Posts Tagged ‘Patricia Quinn’

Downeaster Ridership Slowly Rising

July 11, 2020

Ridership of Amtrak’s Downeaster Service has begun rising although it remains far below what would normally be expected at this time of year.

The service had been suspended for two months starting April 13.

One roundtrip between Boston and Brunswick, Maine, resumed on June 15. It carried 250 passengers in its first week of operation.

Patronage in the second week was 375 and 543 in the third week.

In 2019, Downeaster trains handled 2,400 riders on the Friday before Independence Day. This year it was 134.

Patricia Quinn, executive director of the Northern New England Passenger Rail Authority, said ridership is far from robust.

The Authority, which oversee funding and operations of the Downeaster Service, is hoping service will increase by two roundtrips a day in the next few weeks.

Before the pandemic, Downeaster service had been five daily roundtrips.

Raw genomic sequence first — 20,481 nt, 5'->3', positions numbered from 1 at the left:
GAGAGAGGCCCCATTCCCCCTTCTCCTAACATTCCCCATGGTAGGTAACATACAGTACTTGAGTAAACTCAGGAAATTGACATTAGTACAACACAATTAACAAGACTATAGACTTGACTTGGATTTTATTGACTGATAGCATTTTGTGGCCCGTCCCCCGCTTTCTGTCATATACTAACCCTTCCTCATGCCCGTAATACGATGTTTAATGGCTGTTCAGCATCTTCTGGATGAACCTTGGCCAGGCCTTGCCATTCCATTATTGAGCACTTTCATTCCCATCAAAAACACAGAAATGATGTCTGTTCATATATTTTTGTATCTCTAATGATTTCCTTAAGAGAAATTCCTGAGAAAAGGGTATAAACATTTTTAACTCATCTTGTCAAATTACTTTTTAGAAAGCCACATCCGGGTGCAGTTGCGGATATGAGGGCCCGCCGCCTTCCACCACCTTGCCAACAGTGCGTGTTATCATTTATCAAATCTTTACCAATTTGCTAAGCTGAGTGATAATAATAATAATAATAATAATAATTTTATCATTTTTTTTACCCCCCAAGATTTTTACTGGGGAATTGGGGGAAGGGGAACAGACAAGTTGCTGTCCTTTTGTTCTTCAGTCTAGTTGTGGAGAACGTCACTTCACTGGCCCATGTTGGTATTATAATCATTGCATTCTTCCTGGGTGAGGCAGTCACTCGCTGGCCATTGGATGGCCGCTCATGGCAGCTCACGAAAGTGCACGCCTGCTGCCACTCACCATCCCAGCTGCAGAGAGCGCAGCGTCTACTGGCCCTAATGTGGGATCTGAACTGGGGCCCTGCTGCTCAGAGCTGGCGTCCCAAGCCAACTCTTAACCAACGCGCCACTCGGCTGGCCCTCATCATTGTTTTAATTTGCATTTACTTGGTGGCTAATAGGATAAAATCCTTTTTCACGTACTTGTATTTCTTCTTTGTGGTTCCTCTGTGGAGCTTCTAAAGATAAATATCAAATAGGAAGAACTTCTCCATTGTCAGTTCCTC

Despite the low ridership, Quinn said she’s not concerned about the financial viability of the Downeaster in part due to it having received CARES funding.

Although Quinn is heartened by the rising ridership, she acknowledged, “it’s going to be a long time before we get back to the ridership we had before.”

In the meantime, the pandemic has delayed a proposed trial extension of Downeaster Service to Rockland, Maine, via the Coastal Connection.

That trial weekend service would have intermediate stops in Bath, Wiscasset and Newcastle.

It had been slated to begin in 2018 but was delayed due to scheduling and safety issues.